I'm crashing on a big magazine piece this week that is due sooner than I'd like it to be, so blogging will be light. But I do want to direct everyone's attention to James Fallows's cover story in the new December issue of The Atlantic (best read in print, so please subscribe!) on the promise, and necessity, of developing clean coal technology--it's a must-read story. Several of us at The Atlantic's website, here, here, and here, paid tribute yesterday to our colleague Marc Ambinder, who has wrapped up his pioneering blog and decamped for the National Journal. Jim's story is a more traditional kind of journalism that The Atlantic has been practicing for 153 years, "pioneering" in the sense that it introduces you do a new idea or a new way of looking at an old idea that changes your perspective entirely. To my mind, his story on coal is a classic of the genre. Before reading it, I thought I knew what I needed to know about coal and especially the possibility that it could serve as a "clean" source of energy: I thought it was bunk, an expensive fiction propagated to buy the support of coal-state lawmakers for true clean energy programs. After reading the story, I don't think that anymore. So be sure not to miss it.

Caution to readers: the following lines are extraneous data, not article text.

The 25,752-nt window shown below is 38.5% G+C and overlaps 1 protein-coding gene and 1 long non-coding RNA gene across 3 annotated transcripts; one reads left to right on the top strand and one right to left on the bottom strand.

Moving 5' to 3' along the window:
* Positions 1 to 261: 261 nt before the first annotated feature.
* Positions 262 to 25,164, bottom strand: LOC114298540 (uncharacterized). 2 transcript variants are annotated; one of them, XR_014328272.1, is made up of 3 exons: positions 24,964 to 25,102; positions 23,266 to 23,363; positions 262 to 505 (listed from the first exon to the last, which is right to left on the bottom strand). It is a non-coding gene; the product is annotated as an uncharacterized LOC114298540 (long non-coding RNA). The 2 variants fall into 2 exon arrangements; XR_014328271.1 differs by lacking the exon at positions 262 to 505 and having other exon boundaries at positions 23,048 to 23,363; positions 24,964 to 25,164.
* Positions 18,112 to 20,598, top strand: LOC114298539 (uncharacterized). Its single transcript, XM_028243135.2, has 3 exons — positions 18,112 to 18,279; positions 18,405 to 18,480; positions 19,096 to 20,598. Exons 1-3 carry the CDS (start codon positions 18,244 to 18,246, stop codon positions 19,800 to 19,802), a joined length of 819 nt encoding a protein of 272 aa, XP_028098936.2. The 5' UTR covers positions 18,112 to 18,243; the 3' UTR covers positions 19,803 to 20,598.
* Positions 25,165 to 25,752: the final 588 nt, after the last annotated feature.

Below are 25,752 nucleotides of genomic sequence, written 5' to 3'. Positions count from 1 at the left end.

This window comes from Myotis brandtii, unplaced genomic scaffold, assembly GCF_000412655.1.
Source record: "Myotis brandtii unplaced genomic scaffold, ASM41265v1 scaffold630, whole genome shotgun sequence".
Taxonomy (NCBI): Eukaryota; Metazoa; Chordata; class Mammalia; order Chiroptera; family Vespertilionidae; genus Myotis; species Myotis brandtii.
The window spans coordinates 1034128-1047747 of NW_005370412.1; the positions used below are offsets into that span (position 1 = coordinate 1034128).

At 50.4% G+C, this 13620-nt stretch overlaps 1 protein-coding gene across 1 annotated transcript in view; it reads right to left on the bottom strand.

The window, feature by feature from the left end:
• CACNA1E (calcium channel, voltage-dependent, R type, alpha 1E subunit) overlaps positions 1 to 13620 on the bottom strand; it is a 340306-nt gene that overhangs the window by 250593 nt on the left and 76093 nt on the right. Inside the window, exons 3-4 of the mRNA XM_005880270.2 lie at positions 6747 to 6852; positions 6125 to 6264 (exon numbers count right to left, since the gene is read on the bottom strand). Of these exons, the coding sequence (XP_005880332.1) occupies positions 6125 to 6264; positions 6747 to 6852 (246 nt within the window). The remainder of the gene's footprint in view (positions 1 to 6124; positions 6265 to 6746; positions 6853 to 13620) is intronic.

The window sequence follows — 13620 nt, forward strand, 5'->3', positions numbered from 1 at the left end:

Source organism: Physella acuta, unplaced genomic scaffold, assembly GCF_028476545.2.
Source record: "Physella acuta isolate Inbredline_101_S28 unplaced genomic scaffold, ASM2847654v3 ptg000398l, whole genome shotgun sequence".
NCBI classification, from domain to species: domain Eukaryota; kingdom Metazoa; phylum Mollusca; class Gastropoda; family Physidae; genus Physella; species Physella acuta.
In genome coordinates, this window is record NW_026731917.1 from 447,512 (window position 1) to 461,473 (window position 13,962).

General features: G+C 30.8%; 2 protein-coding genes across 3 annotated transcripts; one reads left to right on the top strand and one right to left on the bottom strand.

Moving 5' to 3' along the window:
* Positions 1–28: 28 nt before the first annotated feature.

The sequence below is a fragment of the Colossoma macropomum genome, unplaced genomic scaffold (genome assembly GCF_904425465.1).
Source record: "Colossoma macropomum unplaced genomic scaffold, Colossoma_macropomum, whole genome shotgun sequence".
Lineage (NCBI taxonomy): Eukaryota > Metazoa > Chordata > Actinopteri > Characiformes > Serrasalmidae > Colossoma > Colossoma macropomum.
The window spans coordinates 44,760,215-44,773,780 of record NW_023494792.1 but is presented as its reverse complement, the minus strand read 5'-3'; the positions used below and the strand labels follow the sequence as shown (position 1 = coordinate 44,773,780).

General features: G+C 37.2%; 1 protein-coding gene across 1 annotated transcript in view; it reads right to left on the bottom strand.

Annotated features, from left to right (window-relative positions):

*Bonus reason to read it: In the vastly narrower universe of what the next Congress might act on, coal is a real possibility.
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